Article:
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Keyloggers, a Hidden Menace: How to Protect Your Data

April 27, 2018

Cybercriminals steal user credentials in several ways. With this lucrative user data, hackers steal funds, confidential information, and even identities.

In many cases, hackers acquire sets of credentials leaked during massive data breaches from the Dark Web, but more targeted attacks are common too.

Some cybercriminals harvest credentials from individuals using keyloggers. Experts believe that keyloggers have taken over from phishing scams to become the hackers number one method for stealing data.

So, what are keyloggers and how do they work?

A keylogger is a software program, or external device, that covertly tracks and logs the keystrokes made on a keyboard.

Despite the obvious ethical questions, keylogger software is usually legal. Some companies use keyloggers to monitor employees, while law enforcement agencies use the technology to keep tabs on suspects.

The trouble is, malicious actors often manipulate the same keylogging software used by legitimate parties to steal personal data. And this software is incredibly easy to get hold of.

Keyloggers bridge the gap between a keystroke and its appearance on a computer screen. Hackers note down usernames and passwords entered by unsuspecting victims and use them to access accounts.

How bad can it be?

There’s no telling how serious the fallout from an attack using credentials stolen with the help of a keylogger can be.

One of the most publicized events took place at the Scandinavian bank Nordea in 2007. After a host of customers fell for an email scam, cybercriminals stole over $1million from client accounts.

Lured in by the fake correspondence, customers thought the bank was advising them to download antispam software. Instead, they infected their computers with a malicious program; a Trojan called Haxdoor.

Haxdoor has a built-in keylogging function that hackers exploited to gain access to multiple accounts. According to Haxdoor’s developers, the software has since been used to carry out similar attacks on other banks too.

You may already be affected. And here’s why

In December 2017, news broke that HP pre-installed hidden keylogger software into hundreds of its laptop models. The software has the potential to record everything typed by users on the computer’s keypad.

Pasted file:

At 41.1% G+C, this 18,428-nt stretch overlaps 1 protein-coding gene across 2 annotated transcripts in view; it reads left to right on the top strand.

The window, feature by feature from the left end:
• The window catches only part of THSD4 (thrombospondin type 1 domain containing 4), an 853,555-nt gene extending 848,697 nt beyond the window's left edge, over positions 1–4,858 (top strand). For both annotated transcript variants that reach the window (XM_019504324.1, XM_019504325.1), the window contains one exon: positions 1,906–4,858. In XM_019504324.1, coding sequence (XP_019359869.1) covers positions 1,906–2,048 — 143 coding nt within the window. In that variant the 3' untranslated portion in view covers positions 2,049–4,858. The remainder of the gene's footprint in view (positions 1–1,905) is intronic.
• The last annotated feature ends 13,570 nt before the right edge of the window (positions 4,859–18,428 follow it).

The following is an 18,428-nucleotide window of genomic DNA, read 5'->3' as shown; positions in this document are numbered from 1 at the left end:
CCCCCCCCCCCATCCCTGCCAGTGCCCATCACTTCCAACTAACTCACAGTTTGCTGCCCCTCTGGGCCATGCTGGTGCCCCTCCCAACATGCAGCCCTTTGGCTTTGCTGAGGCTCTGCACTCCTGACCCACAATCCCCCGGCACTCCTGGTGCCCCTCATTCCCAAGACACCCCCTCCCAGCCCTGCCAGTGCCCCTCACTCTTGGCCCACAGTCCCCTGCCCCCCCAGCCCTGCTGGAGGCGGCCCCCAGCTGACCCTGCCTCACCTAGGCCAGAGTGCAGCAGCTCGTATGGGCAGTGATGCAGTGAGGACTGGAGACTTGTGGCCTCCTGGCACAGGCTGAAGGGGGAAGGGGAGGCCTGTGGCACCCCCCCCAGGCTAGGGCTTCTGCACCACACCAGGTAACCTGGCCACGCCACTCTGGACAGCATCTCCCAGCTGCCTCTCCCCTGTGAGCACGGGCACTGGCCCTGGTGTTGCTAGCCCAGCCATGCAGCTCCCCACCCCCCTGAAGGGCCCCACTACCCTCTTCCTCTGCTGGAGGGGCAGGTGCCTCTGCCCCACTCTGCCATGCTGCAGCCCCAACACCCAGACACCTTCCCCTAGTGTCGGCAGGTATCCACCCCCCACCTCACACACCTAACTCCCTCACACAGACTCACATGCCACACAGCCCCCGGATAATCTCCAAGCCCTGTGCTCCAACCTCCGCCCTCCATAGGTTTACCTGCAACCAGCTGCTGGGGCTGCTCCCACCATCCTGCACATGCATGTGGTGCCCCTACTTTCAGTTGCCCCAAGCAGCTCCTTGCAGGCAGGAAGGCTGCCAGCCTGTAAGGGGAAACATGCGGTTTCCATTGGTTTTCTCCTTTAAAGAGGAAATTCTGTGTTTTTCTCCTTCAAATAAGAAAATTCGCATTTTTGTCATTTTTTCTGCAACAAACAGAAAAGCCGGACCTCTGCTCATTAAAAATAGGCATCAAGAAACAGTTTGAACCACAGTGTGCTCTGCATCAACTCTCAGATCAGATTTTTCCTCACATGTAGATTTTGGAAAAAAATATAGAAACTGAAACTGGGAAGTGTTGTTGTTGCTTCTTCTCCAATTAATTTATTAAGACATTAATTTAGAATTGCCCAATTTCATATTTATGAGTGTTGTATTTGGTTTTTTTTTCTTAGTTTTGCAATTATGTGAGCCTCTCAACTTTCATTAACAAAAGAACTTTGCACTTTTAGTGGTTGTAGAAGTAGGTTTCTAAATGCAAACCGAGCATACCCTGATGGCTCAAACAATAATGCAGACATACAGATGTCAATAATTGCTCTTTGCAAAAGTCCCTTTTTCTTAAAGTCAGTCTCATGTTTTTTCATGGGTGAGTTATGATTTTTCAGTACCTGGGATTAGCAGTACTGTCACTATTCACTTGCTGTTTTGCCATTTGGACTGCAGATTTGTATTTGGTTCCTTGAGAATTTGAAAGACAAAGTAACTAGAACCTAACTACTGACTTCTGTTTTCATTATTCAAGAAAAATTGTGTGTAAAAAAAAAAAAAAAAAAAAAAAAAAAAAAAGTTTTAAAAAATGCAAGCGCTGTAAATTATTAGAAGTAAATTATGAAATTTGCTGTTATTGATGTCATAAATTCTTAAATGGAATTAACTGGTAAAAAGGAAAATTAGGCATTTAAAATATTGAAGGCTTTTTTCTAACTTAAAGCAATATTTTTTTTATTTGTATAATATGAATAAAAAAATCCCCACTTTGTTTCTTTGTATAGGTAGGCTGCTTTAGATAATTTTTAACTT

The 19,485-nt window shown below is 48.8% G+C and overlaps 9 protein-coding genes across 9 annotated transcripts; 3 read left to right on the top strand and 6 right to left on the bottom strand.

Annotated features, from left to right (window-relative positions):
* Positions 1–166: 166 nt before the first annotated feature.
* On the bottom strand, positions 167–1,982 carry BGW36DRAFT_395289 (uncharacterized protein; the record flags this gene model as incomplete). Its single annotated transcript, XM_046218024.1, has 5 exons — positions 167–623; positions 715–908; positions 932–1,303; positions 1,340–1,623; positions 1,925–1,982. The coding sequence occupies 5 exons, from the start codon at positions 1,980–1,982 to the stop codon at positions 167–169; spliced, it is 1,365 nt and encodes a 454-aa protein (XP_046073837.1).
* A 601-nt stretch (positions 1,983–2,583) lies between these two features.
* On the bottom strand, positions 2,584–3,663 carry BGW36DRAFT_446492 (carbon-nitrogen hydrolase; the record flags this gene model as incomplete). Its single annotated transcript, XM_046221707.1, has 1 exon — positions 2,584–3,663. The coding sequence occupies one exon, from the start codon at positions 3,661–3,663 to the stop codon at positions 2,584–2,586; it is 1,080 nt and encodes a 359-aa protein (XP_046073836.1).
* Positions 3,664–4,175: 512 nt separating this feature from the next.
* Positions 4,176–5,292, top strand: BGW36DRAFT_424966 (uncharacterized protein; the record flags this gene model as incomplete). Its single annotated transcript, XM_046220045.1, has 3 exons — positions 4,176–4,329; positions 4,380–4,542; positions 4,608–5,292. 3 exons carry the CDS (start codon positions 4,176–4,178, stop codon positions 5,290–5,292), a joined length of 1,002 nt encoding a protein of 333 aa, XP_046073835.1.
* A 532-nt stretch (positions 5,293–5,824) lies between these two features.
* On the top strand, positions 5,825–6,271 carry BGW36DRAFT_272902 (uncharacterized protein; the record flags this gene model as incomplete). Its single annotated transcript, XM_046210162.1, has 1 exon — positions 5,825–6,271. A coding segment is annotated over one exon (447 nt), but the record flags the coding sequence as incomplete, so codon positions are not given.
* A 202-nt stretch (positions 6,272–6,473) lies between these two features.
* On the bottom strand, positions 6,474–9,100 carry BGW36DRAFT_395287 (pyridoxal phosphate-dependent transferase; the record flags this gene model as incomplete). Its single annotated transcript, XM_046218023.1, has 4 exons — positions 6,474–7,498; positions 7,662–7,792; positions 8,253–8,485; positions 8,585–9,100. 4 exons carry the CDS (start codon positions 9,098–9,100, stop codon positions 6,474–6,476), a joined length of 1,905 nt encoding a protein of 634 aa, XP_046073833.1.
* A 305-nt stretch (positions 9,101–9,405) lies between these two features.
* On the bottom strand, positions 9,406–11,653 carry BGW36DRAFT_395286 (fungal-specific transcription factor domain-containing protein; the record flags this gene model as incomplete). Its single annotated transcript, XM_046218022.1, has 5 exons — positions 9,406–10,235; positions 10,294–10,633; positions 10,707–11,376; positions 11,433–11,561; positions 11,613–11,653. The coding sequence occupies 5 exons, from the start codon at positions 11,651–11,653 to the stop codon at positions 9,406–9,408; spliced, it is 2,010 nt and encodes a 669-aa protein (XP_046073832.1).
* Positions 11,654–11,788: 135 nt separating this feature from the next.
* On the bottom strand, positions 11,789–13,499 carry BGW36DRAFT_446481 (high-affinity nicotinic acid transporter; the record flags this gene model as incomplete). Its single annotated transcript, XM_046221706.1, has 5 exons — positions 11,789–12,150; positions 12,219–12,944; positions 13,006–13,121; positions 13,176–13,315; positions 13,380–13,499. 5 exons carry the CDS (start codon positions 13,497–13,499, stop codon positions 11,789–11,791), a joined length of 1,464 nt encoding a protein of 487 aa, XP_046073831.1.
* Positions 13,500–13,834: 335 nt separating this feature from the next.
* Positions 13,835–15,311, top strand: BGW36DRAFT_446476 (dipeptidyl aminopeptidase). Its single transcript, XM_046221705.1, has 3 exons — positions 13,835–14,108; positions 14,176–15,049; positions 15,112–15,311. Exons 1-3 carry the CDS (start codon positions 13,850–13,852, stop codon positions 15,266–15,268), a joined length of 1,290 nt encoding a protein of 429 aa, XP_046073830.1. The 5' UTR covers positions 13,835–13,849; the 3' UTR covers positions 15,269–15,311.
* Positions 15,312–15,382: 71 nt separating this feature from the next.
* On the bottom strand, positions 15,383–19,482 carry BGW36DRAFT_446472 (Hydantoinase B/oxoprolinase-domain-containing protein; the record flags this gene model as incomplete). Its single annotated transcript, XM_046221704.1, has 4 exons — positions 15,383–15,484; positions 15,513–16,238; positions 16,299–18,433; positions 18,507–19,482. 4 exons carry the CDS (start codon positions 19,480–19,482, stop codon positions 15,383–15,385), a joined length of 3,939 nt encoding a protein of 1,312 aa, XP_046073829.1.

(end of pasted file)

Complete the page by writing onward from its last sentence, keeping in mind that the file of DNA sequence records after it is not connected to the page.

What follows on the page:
In all, a total of 460 models were affected including the Pavilion, EliteBook, ProBook, and Envy ranges. After the revelations surfaced, HP released a patch to remove this potentially dangerous keylogging program.

The keylogging function is part of the Synaptics software used to control the laptops touchpads and helped with debugging. If access to this keylogger fell into the wrong hands the consequences could be catastrophic. But HP isn’t the only culprit.

The popular 104-key Mantistek GK2 Mechanical Gaming Keyboard collects information using a keylogger. In a strange and complicated twist, Chinese export giant Alibaba is the recipient of this data.

Although not a fully-fledged keylogger – the software captures the number of times a user presses each key, not the sequence – it’s still a disturbing example of how companies are using this technology without customer consent.

Top tips for your security

• Never re-use the same credentials over multiple websites. Hackers attempt to access many sites using the same account information in the hope you’ve made that mistake.

• Change your password regularly. If you are the victim of a hack, you might be able to beat the criminals by using a different password.

• Never download an email attachment unless you are sure it’s safe. Read our blog post on targeted phishing attacks.

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